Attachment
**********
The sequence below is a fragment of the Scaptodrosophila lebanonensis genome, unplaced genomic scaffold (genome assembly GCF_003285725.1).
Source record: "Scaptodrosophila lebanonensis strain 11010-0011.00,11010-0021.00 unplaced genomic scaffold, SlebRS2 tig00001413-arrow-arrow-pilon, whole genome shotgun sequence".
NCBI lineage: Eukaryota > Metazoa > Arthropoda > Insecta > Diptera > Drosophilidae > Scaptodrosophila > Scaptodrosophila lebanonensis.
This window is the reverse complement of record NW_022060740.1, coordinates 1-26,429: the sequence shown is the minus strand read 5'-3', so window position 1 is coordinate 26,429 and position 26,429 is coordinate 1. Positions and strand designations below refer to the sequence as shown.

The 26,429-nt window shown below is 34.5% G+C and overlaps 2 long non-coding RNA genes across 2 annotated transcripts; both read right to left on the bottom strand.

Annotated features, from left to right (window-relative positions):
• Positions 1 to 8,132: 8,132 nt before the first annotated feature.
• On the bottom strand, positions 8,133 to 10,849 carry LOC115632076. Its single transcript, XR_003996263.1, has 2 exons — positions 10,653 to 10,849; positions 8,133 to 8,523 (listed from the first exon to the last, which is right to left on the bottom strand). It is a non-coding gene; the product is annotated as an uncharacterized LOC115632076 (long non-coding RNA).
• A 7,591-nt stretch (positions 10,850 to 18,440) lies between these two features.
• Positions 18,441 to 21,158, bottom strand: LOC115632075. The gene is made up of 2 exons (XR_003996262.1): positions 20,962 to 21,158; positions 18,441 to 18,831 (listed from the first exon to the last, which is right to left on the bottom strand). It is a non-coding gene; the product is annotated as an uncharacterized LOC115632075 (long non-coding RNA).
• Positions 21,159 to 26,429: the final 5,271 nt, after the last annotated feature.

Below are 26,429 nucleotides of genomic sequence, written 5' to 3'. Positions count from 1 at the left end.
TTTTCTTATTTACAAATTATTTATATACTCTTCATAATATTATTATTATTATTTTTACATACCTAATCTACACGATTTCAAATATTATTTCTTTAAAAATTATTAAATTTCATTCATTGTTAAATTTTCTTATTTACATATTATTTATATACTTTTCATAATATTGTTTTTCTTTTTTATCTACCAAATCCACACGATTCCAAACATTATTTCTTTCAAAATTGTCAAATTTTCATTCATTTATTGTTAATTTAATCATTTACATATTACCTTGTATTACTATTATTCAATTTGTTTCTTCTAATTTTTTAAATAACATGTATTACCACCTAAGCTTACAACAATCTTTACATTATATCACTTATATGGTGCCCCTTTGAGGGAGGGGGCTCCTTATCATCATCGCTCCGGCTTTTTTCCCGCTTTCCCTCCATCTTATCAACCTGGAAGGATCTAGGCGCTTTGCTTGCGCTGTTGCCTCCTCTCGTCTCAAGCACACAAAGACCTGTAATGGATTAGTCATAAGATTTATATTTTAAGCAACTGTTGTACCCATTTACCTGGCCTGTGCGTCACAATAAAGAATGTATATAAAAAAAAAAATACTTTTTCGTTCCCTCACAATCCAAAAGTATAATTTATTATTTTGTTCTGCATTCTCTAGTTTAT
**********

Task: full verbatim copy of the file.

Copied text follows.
The sequence below is a fragment of the Scaptodrosophila lebanonensis genome, unplaced genomic scaffold (genome assembly GCF_003285725.1).
Source record: "Scaptodrosophila lebanonensis strain 11010-0011.00,11010-0021.00 unplaced genomic scaffold, SlebRS2 tig00001413-arrow-arrow-pilon, whole genome shotgun sequence".
NCBI lineage: Eukaryota > Metazoa > Arthropoda > Insecta > Diptera > Drosophilidae > Scaptodrosophila > Scaptodrosophila lebanonensis.
This window is the reverse complement of record NW_022060740.1, coordinates 1-26,429: the sequence shown is the minus strand read 5'-3', so window position 1 is coordinate 26,429 and position 26,429 is coordinate 1. Positions and strand designations below refer to the sequence as shown.

The 26,429-nt window shown below is 34.5% G+C and overlaps 2 long non-coding RNA genes across 2 annotated transcripts; both read right to left on the bottom strand.

Annotated features, from left to right (window-relative positions):
• Positions 1 to 8,132: 8,132 nt before the first annotated feature.
• On the bottom strand, positions 8,133 to 10,849 carry LOC115632076. Its single transcript, XR_003996263.1, has 2 exons — positions 10,653 to 10,849; positions 8,133 to 8,523 (listed from the first exon to the last, which is right to left on the bottom strand). It is a non-coding gene; the product is annotated as an uncharacterized LOC115632076 (long non-coding RNA).
• A 7,591-nt stretch (positions 10,850 to 18,440) lies between these two features.
• Positions 18,441 to 21,158, bottom strand: LOC115632075. The gene is made up of 2 exons (XR_003996262.1): positions 20,962 to 21,158; positions 18,441 to 18,831 (listed from the first exon to the last, which is right to left on the bottom strand). It is a non-coding gene; the product is annotated as an uncharacterized LOC115632075 (long non-coding RNA).
• Positions 21,159 to 26,429: the final 5,271 nt, after the last annotated feature.

Below are 26,429 nucleotides of genomic sequence, written 5' to 3'. Positions count from 1 at the left end.
TTTTCTTATTTACAAATTATTTATATACTCTTCATAATATTATTATTATTATTTTTACATACCTAATCTACACGATTTCAAATATTATTTCTTTAAAAATTATTAAATTTCATTCATTGTTAAATTTTCTTATTTACATATTATTTATATACTTTTCATAATATTGTTTTTCTTTTTTATCTACCAAATCCACACGATTCCAAACATTATTTCTTTCAAAATTGTCAAATTTTCATTCATTTATTGTTAATTTAATCATTTACATATTACCTTGTATTACTATTATTCAATTTGTTTCTTCTAATTTTTTAAATAACATGTATTACCACCTAAGCTTACAACAATCTTTACATTATATCACTTATATGGTGCCCCTTTGAGGGAGGGGGCTCCTTATCATCATCGCTCCGGCTTTTTTCCCGCTTTCCCTCCATCTTATCAACCTGGAAGGATCTAGGCGCTTTGCTTGCGCTGTTGCCTCCTCTCGTCTCAAGCACACAAAGACCTGTAATGGATTAGTCATAAGATTTATATTTTAAGCAACTGTTGTACCCATTTACCTGGCCTGTGCGTCACAATAAAGAATGTATATAAAAAAAAAAATACTTTTTCGTTCCCTCACAATCCAAAAGTATAATTTATTATTTTGTTCTGCATTCTCTAGTTTAT